Saturday, 13 October 2012

2008 Italian Grand Prix - Monza

September 14, 2008

The Autodromo Nazionale di Monza is one of those special places at which Formula 1 cars race. It is said by some that Formula One is a religion in Italy. If that is accurate, then Monza is it's cathedral, the Prancing Horse it's cross, and the tifosi are it's disciples.

The 1988 season however, left them little to worship. The McLaren-Hondas in the hands of Alain Prost and Ayrton Senna were all but untouchable. They had won all the Grands Prix thus far that season, and there was little hope that the tifosi could wish for more than third place for their beloved Scuderia at the Italian Grand Prix. Their one shining star was Gerhard Berger. The young Austrian proved to be the main challenger, how ever hopeless it seemed, to the McLarens throughout the season and at Monza he had the added motivation that the team's venerable Commendatore, and founder, Enzo Ferrari passed away less than one month before. A victory in Italy would be a fitting tribute.

1988 Italian GP - Berger conquers the almighty McLarens. 
Fate did not go McLaren's way that day. This was Monza after all. Prost was out just after half distance with a blown engine. Senna was well in front, but the Honda mechanics had to re-map his engine to ensure that it did not go up in smoke like the Frenchman's. With Senna running more conservatively Berger came back into the picture. Knowing that the Ferraris were catching him Senna came up to lap Jean-Louis Schlesser (Williams), sitting in for Nigel Mansell who was out sick, he didn't have time to waste getting past. Schlesser locked-up his tyres on the entry to the Rettifilo chicane. Senna, seeing the Williams wide to the right, well off line, went for the overtake. Schlesser made the first corner though and was on the apex of the second when Senna arrived at the same point. The two touched and Senna spun across the next kerb and was beached with rear wheels in the air. The two scarlet cars of Berger and Alboreto blasted past now first and second leaving the tifosi ecstatic for the last few laps until Berger took the chequered flag for a remarkable victory.

On that day, in Heppenheim, Germany, Sebastian Vettel was one year, two months and 8 days old.

Fast forward in time twenty years, and three days to the 2008 Italian Grand Prix. Gerhard Berger had become the co-owner of Scuderia Toro Rosso, and Vettel, now  a protégé of the Red Bull Junior Team is his driver. The team (previously Minardi) was formed for the 2006 season to act as a junior/sister squad to the premiere outfit Red Bull Racing. Vettel, the youngest driver to ever take part in a Grand Prix weekend and the youngest to score a World Championship point, joined the team during the latter half of the 2007 season replacing the American Scott Speed. Prior to him joining Toro Rosso the team's best result was an eighth place finish.  In his sixth race for the team Vettel scored a remarkable fourth place finish in China. His talent and potential was plain for all to see, but he was driving a Toro Rosso after all and so it was felt that his true form would only be seen once Ron Dennis (McLaren) or Luca di Montezemolo (Ferrari) came calling. As it turned out, the Toro Rosso was all Vettel would need to fully display his innate ability.

At Monza the young German stunned everyone by capturing the pole position on Saturday in very wet conditions, becoming the youngest driver in Formula One history ever to do so. He was joined on the front row of the grid by Heikki Kovalainen (McLaren) with Mark Webber (Red Bull) in third. An impressive performance for sure from Vettel, but few backed him to maintain this position for very long in the race. Most felt that both Kovalainen and Webber would overwhelm him early and battle for the win. Vettel was expected to score points or perhaps a podium at best .. he was racing in a Toro Rosso after all.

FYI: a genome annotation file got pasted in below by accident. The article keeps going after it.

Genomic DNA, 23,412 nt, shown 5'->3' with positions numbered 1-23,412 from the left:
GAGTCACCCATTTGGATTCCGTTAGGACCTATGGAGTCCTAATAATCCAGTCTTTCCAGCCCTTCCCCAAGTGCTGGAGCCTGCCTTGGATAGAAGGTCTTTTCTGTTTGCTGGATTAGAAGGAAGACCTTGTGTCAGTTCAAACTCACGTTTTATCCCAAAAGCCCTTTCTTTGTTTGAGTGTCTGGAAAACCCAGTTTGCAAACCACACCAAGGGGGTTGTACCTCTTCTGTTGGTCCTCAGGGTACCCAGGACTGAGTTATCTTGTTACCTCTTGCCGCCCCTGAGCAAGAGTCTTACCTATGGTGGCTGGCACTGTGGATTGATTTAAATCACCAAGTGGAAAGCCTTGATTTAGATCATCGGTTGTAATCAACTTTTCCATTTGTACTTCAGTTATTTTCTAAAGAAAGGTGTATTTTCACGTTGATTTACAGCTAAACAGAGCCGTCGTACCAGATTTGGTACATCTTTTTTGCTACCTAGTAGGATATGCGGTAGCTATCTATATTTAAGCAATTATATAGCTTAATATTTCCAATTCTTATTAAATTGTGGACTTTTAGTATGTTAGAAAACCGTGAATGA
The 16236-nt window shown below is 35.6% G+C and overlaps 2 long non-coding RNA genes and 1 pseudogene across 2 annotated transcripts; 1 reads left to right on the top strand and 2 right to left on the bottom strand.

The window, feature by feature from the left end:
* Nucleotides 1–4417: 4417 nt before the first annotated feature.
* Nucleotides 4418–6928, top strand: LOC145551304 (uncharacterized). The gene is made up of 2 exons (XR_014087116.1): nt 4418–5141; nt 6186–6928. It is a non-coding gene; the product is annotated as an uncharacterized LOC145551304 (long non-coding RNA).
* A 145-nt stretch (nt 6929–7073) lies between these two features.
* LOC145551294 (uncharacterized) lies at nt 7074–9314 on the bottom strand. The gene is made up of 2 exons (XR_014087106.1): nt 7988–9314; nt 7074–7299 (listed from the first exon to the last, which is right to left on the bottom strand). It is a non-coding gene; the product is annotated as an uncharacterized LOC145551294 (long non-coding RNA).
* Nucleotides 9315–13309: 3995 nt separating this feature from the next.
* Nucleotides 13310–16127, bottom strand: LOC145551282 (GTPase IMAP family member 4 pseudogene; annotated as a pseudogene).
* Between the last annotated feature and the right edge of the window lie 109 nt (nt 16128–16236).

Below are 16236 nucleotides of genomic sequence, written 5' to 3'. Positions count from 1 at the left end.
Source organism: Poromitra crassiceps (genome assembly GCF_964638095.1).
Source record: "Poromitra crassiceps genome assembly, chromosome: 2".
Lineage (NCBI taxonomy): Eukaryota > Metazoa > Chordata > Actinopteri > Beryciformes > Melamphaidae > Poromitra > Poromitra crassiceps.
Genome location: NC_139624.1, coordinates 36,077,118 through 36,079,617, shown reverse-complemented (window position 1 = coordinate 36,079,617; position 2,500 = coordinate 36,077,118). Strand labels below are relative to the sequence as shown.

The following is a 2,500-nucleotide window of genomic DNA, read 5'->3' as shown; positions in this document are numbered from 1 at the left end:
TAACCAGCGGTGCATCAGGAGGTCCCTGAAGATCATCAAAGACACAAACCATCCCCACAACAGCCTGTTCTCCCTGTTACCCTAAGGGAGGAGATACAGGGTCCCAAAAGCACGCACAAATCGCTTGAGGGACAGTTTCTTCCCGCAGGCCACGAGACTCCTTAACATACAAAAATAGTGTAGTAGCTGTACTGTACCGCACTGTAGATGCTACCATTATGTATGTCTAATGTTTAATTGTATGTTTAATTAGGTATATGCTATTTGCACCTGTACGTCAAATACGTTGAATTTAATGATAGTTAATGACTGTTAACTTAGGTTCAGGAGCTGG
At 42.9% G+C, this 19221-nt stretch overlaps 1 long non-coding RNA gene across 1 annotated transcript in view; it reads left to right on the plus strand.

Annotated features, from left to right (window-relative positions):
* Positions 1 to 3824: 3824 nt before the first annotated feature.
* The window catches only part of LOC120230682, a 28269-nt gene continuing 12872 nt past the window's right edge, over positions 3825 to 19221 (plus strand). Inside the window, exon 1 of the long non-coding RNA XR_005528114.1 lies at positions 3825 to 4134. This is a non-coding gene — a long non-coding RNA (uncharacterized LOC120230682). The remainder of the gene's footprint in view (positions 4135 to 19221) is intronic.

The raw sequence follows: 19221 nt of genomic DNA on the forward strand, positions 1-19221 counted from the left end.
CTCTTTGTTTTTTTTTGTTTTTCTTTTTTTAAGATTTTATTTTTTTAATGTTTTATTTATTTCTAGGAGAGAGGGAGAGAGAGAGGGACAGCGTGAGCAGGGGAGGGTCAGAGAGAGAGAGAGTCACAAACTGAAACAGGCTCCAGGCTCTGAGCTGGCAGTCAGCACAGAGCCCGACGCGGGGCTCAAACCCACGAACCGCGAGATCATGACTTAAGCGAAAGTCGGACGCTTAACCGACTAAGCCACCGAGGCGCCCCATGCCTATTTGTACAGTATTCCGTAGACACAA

2008 Italian GP - Vettel shows true pace to capture the pole position.
On Sunday heavy rain prior to the race made the track very slippery, with more rain expected throughout the day. It was not too surprising then that all chose to start the race on the extreme wet weather tyres or that the race would begin behind the safety car. After the second lap the safety car pulled off into the pit lane whereupon Vettel got away perfectly. This, of course, was absolutely crucial. With the rain coming down as it was only the leader could properly see where he was going with any confidence. Sebastian made the most of this advantage, and in the early laps the Toro Rosso was as much as 20kph faster than any other on Monza's long straights. By lap 18, when he made his first stop, he had built up a lead of twelve seconds over Kovalainen.

By now the worst of the rain had passed, but still there was no question of switching from "full wet" tyres to intermediates. Vettel temporarily dropped to fourth place, but as Kovalainen, Mark Webber (Red Bull) and Felipe Massa (Ferrari) came in for their stops, he retook the lead, and thereafter never lost it.

By the time of Vettel's second stop, on lap 36, conditions had improved to the point that now intermediates were the thing to have, and this worked much to the interests of the drivers who started the race with a heavy load of fuel on board and planned only on a single stop.

Vettel easily held the lead and never came under the remotest threat. 
With virtually everyone on intermediates, Vettel's performance came into perspective. By lap 38, seventh placed Lewis Hamilton (McLaren) began lapping fastest recording a 1:32.869, more than a second faster than the leader Vettel. Hamilton's team-mate, Kovalainen, however could make no impression on the German.